Wednesday, 28 January 2009 17:59

Evans---Dad's Truck

Written by Rich Evans
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This month I will be discussing my father’s 1958 Chevy Pickup. The truck has a lot of history and sentimental value to my father. It was originally purchased in 1958 by my grandfather who was a farmer in Brighton, South Dakota. My father grew up and learned to drive in this truck and about 10 years ago, he was given the truck by my grandfather. It was still running and in decent shape, but after 50 years of service, it was in need of a fresh facelift. 

    About 7 years ago, my father asked me to help him with the restoration, but at the time I was really backed up at the shop and didn’t have the time for another restoration. The idea was to fully restore the truck and show it to my grandfather, but since he passed away 2 years ago and with my father’s birthday around the corner, I thought that it was finally time to get this old truck back on the road. My father had recently rebuilt the engine himself and had a friend of his begin restoring the body of the truck.
    After getting the truck to my shop, I began breaking it down on December 1st. Now, around the first week of January, it should be ready to present to my father.
    We began by breaking down the whole truck and having it all sent to be walnut blasted. In many cases sand is being replaced with ground or crushed walnut shells. It’s a soft abrasive that’s less damaging to surfaces and safer to handle if any of it is inhaled. After the blasting, I mocked up the cab of the truck with the doors and panels. I could see that the rocker panels where replaced, but didn’t quite align correctly. So after cutting them out and realigning everything with my alignment tool kit, everything should come back together nicely when we’re all finished. Before welding the new rocker panels in, I used a 36 grit disc and grinder to prep the surface to tack the new panels in place. Afterwards, I completed a nice even weld around the new panel. Both lower rear corners of the cab and part of the door jams where also ground, cut out, and had new panels welded in their place. Besides some welding to the cab, it was actually not in bad shape for a 50 year old truck. However, the roof, dash, and hood of the truck was littered with decades of compression dings and dents. So, I went to work with my hammer and dolly from Martin Tools.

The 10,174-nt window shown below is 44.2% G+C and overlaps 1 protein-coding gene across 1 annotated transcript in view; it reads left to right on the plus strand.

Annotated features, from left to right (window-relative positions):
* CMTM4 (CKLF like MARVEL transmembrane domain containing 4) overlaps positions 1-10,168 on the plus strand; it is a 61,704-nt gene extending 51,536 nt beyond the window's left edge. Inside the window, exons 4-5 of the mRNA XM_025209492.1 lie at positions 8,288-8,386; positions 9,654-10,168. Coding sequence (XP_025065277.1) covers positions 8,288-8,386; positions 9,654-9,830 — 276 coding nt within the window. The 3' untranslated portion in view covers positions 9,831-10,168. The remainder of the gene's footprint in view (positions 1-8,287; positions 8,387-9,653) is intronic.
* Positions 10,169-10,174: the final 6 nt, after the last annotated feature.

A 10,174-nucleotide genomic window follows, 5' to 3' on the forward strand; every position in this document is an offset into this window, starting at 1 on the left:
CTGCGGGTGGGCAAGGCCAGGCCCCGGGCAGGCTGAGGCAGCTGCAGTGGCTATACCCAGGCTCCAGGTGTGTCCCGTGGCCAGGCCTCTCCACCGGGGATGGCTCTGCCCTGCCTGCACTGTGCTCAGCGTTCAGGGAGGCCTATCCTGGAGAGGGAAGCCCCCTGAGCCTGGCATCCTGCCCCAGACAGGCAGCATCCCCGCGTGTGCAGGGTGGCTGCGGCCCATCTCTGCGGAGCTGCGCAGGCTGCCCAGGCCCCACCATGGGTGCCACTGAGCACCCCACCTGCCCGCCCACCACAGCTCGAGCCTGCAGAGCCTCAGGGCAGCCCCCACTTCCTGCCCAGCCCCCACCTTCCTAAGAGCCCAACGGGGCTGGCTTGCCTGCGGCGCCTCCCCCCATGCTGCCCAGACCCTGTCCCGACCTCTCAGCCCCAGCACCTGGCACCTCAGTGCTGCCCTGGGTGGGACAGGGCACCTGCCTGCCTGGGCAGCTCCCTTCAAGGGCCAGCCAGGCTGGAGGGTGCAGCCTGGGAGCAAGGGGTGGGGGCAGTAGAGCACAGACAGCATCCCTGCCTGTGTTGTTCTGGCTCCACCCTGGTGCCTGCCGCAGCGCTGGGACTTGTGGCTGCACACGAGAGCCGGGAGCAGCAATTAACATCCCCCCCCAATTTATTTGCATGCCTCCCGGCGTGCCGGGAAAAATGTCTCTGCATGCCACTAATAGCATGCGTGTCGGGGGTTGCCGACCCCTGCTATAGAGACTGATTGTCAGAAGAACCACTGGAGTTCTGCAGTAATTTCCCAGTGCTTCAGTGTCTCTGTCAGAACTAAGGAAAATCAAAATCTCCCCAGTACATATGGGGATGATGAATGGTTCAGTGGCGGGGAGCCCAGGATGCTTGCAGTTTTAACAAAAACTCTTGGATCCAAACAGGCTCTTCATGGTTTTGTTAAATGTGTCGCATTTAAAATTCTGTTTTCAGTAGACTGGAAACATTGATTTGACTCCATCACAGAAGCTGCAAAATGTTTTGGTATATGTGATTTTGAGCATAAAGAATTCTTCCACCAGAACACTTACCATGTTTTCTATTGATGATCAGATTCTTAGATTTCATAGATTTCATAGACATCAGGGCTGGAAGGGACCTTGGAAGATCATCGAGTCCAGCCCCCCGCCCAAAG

There are typically two ways to fix a dent. You can either raise the dent from behind to match the surrounding surface or you can pull the dent from the front to match the surrounding surface. The first method requires two things, access to the rear of the dent and a hammer and dolly. The second method requires you to use a pin and slide hammer. This truck was pretty bare so I was able to reach every dent and use the hammer and dolly. Every metal shaping kit comes with an assortment of dollies. You need to select the one with the correct contour for your panel and place it behind the dent. Hold against the surface firmly so it does not bounce around when you hammer it. If you raise the dent to far, just place the dolly on the other side and continue the process. No matter how good you are, it’s not going to be perfectly smooth like it was when it was stamped in the factory. Some amount of filler is going to be needed before painting, so all any of us can do is get it as smooth as possible so we use the least amount of filler as possible.